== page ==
Sample Commentary Report




Friday’s bond market has opened sharply higher again as more coronavirus concerns fuel another major stock sell-off. The Dow is currently down 842 points following yesterday’s drop of almost 1200 points that was the largest single day decline ever. The Nasdaq has lost 203 points during early trading also. The bond market is currently up 30/32 (1.17%), which should improve this morning’s mortgage rates by approximately .250 – .375 of a discount point from Thursday’s early pricing.

This morning’s first economic release was January’s Personal Income and Outlays report at 8:30 AM ET. It revealed that personal income rose 0.6% while spending Rose only 0.2%. The income reading was higher than expectations of up 0.4% and spending came in slightly lower than expectations. The larger than expected increase in income is bad news, but the fact that consumers actually spent less than thought is good news for bonds and mortgage rates. Therefore, we can consider the report’s mixed or neutral for mortgage rates.

The University of Michigan’s revision to their Index of Consumer Sentiment for February was posted at 10:00 AM ET, revealing a 101.0 reading. That was nearly unchanged from the initial reading of 100.9, meaning surveyed consumers were just as optimistic about their own financial situations than estimated earlier this month. Good news for rates would have been a softer reading.

Even though this morning’s data gave us mixed results, the fact is that the data was not going to have a role in the markets this morning. Once the overnight losses in stocks and bond gains picked up momentum, the data became irrelevant to today’s trading. The fear of what impact the coronavirus is going to have on the global economy is the sole force behind today’s volatility. Major stock indexes were setting record highs last week, but this week is their worst since the financial meltdown in 2008. Some analysts are predicting that central bankers (Federal Reserve here in the U.S.) will need to start taking action to offset the impact the crisis is going to have on the global economy and to help settle the financial markets.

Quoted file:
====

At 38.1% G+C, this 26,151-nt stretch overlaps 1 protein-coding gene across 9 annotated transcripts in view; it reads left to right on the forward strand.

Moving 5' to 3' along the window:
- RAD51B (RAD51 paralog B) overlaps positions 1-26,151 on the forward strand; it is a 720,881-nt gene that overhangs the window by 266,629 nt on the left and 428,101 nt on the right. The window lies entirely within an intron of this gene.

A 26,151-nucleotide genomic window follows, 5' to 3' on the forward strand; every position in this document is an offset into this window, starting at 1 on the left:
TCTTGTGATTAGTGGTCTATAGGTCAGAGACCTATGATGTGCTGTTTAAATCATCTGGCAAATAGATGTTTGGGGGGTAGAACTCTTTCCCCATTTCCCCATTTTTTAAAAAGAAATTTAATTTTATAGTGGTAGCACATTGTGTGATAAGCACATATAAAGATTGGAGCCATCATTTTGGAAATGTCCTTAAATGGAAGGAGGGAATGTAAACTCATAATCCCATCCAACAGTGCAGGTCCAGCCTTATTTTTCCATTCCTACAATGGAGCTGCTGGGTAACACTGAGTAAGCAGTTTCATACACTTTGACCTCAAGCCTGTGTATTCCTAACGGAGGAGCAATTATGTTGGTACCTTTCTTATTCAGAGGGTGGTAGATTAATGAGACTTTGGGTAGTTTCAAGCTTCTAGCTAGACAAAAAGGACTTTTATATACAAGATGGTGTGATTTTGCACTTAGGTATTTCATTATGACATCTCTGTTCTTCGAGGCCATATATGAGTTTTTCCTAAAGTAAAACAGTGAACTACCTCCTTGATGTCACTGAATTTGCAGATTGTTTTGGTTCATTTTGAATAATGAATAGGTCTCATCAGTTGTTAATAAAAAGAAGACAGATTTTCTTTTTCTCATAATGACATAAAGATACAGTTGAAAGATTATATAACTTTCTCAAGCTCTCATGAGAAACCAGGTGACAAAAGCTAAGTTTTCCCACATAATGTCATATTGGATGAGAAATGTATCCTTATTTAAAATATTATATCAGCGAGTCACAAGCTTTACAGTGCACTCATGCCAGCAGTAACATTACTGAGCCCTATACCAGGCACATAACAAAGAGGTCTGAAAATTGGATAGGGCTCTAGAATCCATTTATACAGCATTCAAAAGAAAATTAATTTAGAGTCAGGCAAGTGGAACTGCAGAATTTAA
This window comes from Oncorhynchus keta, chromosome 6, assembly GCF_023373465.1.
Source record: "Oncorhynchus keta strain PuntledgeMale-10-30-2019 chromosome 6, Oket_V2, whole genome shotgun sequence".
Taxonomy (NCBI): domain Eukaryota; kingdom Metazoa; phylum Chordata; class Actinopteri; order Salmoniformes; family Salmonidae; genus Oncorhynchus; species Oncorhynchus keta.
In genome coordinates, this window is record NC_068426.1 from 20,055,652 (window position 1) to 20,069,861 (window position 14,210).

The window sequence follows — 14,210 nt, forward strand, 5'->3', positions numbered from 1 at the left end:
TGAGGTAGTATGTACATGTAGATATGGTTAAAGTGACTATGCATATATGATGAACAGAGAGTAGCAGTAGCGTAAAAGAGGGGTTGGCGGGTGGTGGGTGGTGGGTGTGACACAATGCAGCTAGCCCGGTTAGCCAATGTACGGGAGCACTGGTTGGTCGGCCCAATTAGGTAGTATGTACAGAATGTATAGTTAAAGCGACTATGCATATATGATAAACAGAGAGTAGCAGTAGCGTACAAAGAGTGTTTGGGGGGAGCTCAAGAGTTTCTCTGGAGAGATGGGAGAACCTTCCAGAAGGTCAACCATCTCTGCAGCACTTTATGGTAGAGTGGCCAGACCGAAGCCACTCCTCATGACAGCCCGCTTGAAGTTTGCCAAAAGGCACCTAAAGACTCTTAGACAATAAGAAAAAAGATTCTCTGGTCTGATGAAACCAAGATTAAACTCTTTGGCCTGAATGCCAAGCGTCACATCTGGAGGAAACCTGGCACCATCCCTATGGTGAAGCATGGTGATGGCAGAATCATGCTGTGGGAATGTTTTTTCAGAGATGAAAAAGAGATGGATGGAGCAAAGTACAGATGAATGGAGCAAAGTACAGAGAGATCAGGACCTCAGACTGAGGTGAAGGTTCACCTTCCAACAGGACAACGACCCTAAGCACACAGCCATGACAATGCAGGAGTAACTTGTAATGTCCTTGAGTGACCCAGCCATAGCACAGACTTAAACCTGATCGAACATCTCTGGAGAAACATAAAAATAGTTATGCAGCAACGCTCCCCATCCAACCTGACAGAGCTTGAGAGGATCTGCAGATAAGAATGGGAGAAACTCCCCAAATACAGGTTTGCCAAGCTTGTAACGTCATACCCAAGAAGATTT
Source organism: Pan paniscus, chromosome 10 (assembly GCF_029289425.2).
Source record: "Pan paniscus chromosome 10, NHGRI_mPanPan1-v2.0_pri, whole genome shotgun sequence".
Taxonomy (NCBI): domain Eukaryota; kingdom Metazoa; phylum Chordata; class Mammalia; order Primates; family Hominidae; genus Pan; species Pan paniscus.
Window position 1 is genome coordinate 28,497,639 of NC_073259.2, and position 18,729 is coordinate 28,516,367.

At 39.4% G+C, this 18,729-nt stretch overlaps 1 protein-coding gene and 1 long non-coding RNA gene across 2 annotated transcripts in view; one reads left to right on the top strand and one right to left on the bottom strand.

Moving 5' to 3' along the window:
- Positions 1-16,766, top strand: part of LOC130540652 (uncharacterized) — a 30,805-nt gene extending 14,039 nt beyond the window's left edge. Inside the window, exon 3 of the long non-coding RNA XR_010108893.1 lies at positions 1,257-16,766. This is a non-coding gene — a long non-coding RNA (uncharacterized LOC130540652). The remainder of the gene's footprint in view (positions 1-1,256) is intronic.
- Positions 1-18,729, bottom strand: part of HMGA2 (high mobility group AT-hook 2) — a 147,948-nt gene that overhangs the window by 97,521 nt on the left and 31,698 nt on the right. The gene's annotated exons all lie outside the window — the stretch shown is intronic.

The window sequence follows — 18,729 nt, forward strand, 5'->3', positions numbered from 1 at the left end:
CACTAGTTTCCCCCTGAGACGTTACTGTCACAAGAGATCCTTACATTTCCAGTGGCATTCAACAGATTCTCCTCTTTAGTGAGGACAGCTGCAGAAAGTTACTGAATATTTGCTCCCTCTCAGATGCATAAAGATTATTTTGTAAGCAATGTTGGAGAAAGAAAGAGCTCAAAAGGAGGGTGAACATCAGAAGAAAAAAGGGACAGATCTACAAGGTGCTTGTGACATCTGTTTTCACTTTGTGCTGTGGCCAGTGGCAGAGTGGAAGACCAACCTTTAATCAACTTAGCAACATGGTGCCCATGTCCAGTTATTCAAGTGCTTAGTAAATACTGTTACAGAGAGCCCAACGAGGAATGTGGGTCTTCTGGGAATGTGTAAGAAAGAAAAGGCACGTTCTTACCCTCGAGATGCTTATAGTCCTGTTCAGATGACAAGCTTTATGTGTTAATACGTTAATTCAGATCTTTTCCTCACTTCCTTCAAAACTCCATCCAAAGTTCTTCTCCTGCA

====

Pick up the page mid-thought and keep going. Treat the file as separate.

How low will stocks and bond yields go? There is no way to know. We are setting a new record low again today in the benchmark 10-year Treasury Note yield. While yields have dropped considerably, mortgage rates have not moved as quickly. That is because even though rates do track bond yields in direction, they often move at a slower pace than government securities. Rates are actually priced off of Mortgage Backed Securities (MBS), which are more complex securities than the 10-year Treasury Note that we quote here. Treasury yields are also more accessible to the general public. The good news is that when yields tend to track upward, mortgage rates often lag behind then also. It will be interesting to see what the immediate future brings for the markets and mortgage pricing, but it is safe to say that the volatility is not over yet, especially as we get more and more news of the virus spreading.

Next week doesn’t have a large number of economic reports set for release, but a couple of them are considered to be extremely important to the markets. None of the reports are set for Monday. As we have seen this week though, economic data isn’t always the focus of the markets. Weekend news, specifically news related to the coronavirus crisis, can also heavily influence the financial and mortgage markets.

If I were considering financing/refinancing a home, I would…. Lock if my closing was taking place within 7 days… Float if my closing was taking place between 8 and 20 days… Float if my closing was taking place between 21 and 60 days… Float if my closing was taking place over 60 days from now…








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